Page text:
Mt Rinjani, Lombok's famous volcano, soars 3726 m above sea level and is the second highest volcano in Indonesia, attracting thousands of trekkers and clombers annually. The huge crater near the top contains a beautiful lake, Danau Segara Anak ( Child of the Sea Lake ) and a smaller volcanic cone, Gunung Baru Jari, which was formed a couple of hundred years ago. There are a number of caves, small waterfalls and hot springs located around the volcano. In 2004 Rinjani won the World Legacy Award and the volcano is recognised internationally as an important eco-tourism destination. Two, three and four day treks on the volcano are offered by tour companies and trek organisers in all the main resort areas of Lombok.
Historic Sites and Temples
There are a number of intersting temples around the west coast, many of which are Hindu or ancient animist sites of worship. Pura Lingsar is possibly the only place in the world where Hindus and Moslems come together to pray and celebrate. Built around 1714, Pura Lingsar was originally based on the prevailing animist beliefs of the time, and some of the original animist statues remain today. Perang Topat, is an annual festival held at Lingsar and features a ritualised war with rice cakes, which also serve as an offering to the Gods. Pura Narmada ( or Narmada Temple ), around 10 km east of Cakranegara in Narmada, was created circa 1805 as a replica of Gunung Rinjani and Segara Anak, the lake within Rinjani's crater. The gardens at Narmada are beautifully maintained and surround the pools and lake. Pura Suranadi, a complex of three temples located a few kilometres north of Narmada in Suranadi, is the oldest and holiest of the Balinese temples in Lombok, founded by the 16th-century Javanese priest, Danghyang Nirartha. Underground streams bubble up into restored baths, used for ritual bathing. Huge sacred eels live in the pools and streams here, and can sometimes be lured out with an offering of boiled eggs ( purchased at a nearby stall ). To see a sacred eel is considered very lucky.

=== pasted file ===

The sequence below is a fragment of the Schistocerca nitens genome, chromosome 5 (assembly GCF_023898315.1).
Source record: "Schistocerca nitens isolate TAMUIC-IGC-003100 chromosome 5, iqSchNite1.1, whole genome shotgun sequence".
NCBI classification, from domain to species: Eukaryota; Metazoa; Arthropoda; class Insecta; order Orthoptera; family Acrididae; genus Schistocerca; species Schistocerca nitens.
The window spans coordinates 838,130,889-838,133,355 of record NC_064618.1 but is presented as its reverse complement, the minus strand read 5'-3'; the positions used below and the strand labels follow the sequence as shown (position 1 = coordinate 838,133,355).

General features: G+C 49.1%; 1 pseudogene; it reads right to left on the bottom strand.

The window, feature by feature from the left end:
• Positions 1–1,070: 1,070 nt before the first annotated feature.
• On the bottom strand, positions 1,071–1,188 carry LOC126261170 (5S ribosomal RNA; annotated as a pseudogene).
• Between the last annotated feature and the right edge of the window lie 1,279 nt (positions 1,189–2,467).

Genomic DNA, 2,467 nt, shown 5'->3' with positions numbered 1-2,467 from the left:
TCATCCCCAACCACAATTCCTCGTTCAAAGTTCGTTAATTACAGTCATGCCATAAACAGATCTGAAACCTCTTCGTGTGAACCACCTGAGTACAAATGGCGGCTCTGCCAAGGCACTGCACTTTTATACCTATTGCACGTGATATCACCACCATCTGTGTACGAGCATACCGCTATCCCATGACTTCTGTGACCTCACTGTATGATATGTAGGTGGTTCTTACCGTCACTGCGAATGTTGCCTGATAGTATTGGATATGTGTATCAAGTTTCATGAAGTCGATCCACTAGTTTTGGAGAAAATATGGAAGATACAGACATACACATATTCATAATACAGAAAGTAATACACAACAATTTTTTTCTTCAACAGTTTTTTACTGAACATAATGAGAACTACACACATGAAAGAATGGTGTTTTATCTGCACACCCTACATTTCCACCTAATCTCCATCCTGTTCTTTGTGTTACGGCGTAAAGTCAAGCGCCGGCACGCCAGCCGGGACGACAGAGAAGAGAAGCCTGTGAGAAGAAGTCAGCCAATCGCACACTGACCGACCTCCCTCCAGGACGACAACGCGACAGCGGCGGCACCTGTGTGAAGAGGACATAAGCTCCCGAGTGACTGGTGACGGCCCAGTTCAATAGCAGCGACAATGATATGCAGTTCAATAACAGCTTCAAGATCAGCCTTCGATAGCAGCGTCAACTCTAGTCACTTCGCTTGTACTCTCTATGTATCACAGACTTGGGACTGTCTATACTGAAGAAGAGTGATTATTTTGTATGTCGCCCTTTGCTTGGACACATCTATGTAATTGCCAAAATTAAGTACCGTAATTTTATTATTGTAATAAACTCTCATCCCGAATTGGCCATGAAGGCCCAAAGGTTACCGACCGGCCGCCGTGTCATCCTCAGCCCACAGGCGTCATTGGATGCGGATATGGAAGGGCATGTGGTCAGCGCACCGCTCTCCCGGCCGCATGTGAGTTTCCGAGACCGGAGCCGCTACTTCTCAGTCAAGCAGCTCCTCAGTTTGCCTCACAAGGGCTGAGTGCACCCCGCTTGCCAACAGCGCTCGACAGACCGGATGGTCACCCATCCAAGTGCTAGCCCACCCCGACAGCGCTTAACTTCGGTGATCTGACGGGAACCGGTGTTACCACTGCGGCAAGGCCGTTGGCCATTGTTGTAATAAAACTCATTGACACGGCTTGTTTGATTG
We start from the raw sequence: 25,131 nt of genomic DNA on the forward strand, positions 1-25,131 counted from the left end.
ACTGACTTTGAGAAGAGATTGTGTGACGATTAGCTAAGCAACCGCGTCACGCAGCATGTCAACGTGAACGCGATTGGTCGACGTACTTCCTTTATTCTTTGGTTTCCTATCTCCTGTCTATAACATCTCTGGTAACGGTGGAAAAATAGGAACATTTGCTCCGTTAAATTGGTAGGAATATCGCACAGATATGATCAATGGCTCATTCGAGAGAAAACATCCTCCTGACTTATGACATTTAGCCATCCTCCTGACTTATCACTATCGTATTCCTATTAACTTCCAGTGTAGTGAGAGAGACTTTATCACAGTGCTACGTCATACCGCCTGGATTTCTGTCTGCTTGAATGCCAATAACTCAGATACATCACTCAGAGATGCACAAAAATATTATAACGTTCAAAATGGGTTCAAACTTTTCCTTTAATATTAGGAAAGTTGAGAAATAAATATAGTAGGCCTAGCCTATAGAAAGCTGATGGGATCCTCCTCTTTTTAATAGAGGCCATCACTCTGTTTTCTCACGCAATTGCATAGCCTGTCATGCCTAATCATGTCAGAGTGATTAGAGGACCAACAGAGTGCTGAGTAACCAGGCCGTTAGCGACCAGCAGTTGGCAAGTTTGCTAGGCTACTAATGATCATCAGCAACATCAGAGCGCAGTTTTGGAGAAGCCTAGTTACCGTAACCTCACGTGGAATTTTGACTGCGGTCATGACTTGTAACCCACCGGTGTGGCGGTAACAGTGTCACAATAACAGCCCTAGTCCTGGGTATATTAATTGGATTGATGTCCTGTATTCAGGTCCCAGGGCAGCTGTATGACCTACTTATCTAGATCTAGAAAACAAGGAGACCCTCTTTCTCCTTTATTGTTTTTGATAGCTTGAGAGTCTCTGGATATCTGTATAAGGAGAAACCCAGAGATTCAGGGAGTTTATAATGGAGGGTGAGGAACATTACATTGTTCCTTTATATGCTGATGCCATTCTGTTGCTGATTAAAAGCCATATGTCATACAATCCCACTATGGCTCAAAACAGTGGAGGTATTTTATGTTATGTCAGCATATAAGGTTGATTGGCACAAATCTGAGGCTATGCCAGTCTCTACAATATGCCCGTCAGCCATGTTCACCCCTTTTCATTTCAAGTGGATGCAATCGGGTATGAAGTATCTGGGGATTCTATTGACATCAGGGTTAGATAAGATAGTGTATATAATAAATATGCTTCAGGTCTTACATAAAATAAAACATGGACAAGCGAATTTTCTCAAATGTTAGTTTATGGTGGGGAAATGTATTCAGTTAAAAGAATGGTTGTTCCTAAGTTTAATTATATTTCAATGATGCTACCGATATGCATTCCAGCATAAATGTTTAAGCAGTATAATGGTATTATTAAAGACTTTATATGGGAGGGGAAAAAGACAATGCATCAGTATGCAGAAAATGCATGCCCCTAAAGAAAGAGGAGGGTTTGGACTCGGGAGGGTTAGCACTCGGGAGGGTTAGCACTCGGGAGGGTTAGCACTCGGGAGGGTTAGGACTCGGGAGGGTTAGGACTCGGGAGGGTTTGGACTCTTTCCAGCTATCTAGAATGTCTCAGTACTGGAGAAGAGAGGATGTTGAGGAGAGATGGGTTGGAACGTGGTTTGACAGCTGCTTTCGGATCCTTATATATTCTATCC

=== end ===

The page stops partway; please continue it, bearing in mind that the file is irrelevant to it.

Lombok is famous for its traditional earthenware pottery made from local clay with distinctive "Lombok primitive" designs. You can also purchase handwoven sarongs and fabrics (ikat). Pringgasela in central Lombok is a small village which is steeped in tradition and is a mjor centre for weaving ikat. Visit hte small houses and shops here to purchase traditionally woven, clourful fabrics.
Masbagik, close to Pringgasela, is a small pottery village. Wander the streets and see the pottery being made in the small yards behind the simple homes here and purchase the wares for amazingly cheap prices. Sukarara is 5 km to the west of praya, heading south towards Kuta. This is a weaving village where quality ikat and traditional cloth is displayed and sold. Weavers work outside many of the shops, using antiquated "back strap looms" to painstakingly produce works of art. Some of the larger pieces can take several months to weave, and collectors from around the world visit this village to purchase the blankets, sarongs and cloth produced here. Banyumulek, easily reached on the road south to Lembar Harbour, is an important centre for pottery on Lombok. The small village is packed with shops selling pottery produced in the area, as well as from the other main pottery-making villages such as Penujak and Masbagik. Lombok pottery, with its distinctive terracotta styles, has become famous internationally and is exported throughout the world.